After this brief conversation, Ms. Ivory heard an approaching vehicle and recognized it to be the car of her stepfather, the appellant. Ms. Ivory "said a few choice words" to the appellant, and, upon realizing that he had a gun, she urged her mother to leave. However, the victim had trouble starting her car, and as Ms. Ivory was going inside for help, she saw the appellant shoot her mother. Several persons who lived in the apartment complex also witnessed the crime in part. One, an off-duty police officer, testified at trial that he rushed outside after being awakened by several gunshots. Upon seeing the appellant, the police officer held a gun on him and ordered him to drop the gun he had, but the appellant disobeyed and left in his car. Another witness, a maintenance worker at the apartments, looked out of his window after hearing a gunshot and saw a man at the driver's side of the victim's car. He testified that this man then got in his car, pulled forward, got out of the car, shot more times into the driver's side of the victim's car, and lastly, walked around to the passenger's side of her car before departing. Linda Minton, another neighbor noted that she saw the appellant walk from one side of the victim's car to the other and then slowly drive off as though he were not in a hurry. A final witness, James Odell, rushed out onto his sun porch when he heard the gunshots. He testified that a black man was yelling into the car, "get out of the car, bitch, get out of the car, I told you, get out of this car, I want to talk to you, get out of the car." He then saw the man fire three shots into the driver's side of the victim's car before leaving.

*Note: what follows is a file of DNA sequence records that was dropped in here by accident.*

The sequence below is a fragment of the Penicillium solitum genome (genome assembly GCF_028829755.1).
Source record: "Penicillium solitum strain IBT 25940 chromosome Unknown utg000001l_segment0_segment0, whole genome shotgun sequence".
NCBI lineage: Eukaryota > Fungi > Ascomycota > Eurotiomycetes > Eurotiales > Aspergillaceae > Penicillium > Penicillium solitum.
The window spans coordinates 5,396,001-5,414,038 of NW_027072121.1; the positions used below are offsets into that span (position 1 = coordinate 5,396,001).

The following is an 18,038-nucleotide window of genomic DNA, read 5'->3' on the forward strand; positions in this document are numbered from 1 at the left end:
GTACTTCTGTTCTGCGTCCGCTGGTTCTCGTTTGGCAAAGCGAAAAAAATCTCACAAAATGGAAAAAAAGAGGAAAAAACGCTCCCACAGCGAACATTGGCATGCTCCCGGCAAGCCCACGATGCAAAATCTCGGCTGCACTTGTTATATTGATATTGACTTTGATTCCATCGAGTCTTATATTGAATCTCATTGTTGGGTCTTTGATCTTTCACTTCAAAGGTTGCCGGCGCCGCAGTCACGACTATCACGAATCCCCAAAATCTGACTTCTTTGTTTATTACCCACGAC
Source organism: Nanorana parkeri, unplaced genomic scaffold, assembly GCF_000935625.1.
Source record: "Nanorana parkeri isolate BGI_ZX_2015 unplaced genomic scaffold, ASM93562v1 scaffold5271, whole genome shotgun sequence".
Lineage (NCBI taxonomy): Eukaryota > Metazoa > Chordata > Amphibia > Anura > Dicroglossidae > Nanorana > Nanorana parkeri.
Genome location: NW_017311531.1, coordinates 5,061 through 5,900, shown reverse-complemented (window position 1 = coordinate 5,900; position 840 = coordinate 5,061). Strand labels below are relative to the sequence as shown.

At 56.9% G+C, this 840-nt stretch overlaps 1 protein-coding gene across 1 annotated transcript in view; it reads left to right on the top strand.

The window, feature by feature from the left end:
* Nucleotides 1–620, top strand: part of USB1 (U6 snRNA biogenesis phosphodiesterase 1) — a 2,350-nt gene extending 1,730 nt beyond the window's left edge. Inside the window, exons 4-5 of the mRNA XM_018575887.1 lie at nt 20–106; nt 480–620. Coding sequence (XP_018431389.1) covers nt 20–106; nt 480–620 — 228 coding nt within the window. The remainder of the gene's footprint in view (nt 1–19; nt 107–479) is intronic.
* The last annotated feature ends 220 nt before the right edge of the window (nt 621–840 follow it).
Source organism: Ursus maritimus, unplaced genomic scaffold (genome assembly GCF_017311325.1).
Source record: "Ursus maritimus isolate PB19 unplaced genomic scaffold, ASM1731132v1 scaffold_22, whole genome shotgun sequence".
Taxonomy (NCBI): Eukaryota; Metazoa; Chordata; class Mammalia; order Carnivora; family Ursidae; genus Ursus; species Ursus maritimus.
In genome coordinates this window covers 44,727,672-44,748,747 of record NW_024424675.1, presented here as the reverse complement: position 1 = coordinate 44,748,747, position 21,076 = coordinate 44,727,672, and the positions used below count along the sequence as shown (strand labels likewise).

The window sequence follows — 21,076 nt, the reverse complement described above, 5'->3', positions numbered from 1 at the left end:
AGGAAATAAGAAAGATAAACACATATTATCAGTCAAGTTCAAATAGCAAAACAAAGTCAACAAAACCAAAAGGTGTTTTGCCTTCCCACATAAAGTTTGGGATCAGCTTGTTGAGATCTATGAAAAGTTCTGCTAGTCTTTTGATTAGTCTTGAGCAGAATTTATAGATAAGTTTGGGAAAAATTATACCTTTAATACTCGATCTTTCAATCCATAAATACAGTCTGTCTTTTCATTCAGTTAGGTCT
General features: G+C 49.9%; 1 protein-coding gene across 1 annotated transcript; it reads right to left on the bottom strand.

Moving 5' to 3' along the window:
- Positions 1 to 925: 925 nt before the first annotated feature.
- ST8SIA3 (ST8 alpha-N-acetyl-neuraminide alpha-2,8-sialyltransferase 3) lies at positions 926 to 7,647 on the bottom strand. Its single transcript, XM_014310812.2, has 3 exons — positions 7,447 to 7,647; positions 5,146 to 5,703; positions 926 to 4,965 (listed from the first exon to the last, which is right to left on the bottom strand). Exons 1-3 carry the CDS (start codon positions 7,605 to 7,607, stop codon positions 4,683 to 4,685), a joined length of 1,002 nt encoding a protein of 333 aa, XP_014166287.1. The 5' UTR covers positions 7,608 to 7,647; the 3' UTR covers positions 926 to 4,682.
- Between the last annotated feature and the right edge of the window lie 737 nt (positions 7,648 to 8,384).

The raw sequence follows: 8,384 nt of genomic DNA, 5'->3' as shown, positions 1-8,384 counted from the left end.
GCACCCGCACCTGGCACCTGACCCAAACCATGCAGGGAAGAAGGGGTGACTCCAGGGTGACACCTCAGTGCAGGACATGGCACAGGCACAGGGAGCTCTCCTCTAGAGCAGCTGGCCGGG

Some time prior to Mozella Howell's death, she had become acquainted with Bruce Wright, an inmate at the Northeast Correctional Center in Mountain City, Tennessee. According to the victim's daughter, Ms. Ivory, the victim met Mr. Wright through the appellant's and her son, Janardo, who was imprisoned in the same facility. Ms. Ivory testified that the relationship began as part of the victim's prison ministry and that her mother did not actually meet Mr. Wright in person until earlier that November. Ms. Ivory said that she was only aware of two letters that her mother received from Mr. Wright which came to Ms. Ivory's address. The letters, which were admitted into evidence, indicated that the victim and Mr. Wright were romantically involved and had plans for a future together.